Low Upper Limit to Methane Abundance on Mars

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Science  18 Oct 2013:
Vol. 342, Issue 6156, pp. 355-357
DOI: 10.1126/science.1242902

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No Methane to Be Found

On Earth, atmospheric methane is mostly produced biologically. Atmospheric methane has also been detected on Mars, but these reports have been controversial. Based on data from the Sample Analysis at Mars instrument suite on the Curiosity rover, which arrived at the surface of Mars in August 2012, Webster et al. (p. 355, published online 19 September) report no methane, with an upper limit of only 1.3 parts per billion by volume, about 6 times lower than previous measurements.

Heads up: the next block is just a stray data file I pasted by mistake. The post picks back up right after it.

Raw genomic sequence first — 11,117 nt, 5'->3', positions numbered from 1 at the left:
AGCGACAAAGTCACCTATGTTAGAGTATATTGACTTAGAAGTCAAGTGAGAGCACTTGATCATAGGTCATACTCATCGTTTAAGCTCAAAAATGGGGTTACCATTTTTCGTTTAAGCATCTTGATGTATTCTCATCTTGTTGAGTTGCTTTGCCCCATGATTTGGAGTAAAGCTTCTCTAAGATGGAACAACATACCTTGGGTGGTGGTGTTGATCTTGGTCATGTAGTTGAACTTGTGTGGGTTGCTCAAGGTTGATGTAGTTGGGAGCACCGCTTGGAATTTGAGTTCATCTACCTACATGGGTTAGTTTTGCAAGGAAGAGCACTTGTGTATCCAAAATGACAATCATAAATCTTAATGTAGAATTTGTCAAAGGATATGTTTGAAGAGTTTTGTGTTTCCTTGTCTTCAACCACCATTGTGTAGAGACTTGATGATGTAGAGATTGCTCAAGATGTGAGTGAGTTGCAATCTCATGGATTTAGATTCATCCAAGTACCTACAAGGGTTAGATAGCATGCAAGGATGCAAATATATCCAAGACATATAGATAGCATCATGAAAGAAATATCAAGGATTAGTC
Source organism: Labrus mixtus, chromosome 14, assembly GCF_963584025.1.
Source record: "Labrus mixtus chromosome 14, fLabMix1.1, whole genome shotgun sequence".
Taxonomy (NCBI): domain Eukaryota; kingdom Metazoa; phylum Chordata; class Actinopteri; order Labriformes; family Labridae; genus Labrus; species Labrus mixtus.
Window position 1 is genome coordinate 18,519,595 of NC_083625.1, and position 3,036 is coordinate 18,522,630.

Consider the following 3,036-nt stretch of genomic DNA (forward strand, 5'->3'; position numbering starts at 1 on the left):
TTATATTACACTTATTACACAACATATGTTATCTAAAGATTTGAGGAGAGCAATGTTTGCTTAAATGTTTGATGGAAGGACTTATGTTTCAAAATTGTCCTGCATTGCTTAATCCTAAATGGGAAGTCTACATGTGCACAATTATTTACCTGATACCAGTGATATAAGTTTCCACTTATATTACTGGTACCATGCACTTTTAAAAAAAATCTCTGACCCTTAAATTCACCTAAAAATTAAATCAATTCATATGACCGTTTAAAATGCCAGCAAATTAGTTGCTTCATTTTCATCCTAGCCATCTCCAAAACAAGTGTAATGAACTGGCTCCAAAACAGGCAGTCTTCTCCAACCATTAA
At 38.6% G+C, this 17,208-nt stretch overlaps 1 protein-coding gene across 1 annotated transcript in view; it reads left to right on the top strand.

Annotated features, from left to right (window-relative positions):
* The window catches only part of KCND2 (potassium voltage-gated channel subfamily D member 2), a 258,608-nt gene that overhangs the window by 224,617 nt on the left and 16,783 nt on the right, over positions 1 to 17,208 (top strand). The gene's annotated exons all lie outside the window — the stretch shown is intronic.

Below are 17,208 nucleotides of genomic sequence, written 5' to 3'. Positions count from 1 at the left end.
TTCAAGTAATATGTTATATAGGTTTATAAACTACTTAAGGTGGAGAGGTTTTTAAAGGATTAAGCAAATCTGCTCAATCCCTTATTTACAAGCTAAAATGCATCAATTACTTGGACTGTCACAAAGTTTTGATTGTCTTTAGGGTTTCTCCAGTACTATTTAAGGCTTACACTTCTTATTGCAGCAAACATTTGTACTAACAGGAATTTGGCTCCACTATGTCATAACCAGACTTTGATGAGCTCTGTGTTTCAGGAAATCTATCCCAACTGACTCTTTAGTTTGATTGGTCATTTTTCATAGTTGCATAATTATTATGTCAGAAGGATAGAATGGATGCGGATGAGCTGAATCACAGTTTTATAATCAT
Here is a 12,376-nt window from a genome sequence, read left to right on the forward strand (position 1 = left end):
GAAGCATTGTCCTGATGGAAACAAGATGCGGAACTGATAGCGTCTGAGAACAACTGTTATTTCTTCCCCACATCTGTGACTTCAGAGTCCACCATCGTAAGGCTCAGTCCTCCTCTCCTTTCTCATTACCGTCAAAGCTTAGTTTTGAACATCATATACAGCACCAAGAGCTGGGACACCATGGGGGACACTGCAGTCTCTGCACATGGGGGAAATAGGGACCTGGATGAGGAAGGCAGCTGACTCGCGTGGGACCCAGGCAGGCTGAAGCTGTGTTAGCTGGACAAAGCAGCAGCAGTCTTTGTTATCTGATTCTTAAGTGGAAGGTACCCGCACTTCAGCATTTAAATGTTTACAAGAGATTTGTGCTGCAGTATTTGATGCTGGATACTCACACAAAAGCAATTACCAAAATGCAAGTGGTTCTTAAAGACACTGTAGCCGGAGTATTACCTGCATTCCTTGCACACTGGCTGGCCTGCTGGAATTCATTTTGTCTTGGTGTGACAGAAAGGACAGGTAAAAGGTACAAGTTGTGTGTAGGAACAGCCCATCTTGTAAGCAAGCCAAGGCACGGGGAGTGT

By analogy with Earth, methane in the Martian atmosphere is a potential signature of ongoing or past biological activity. During the past decade, Earth-based telescopic observations reported “plumes” of methane of tens of parts per billion by volume (ppbv), and those from Mars orbit showed localized patches, prompting speculation of sources from subsurface bacteria or nonbiological sources. From in situ measurements made with the Tunable Laser Spectrometer (TLS) on Curiosity using a distinctive spectral pattern specific to methane, we report no detection of atmospheric methane with a measured value of 0.18 ± 0.67 ppbv corresponding to an upper limit of only 1.3 ppbv (95% confidence level), which reduces the probability of current methanogenic microbial activity on Mars and limits the recent contribution from extraplanetary and geologic sources.

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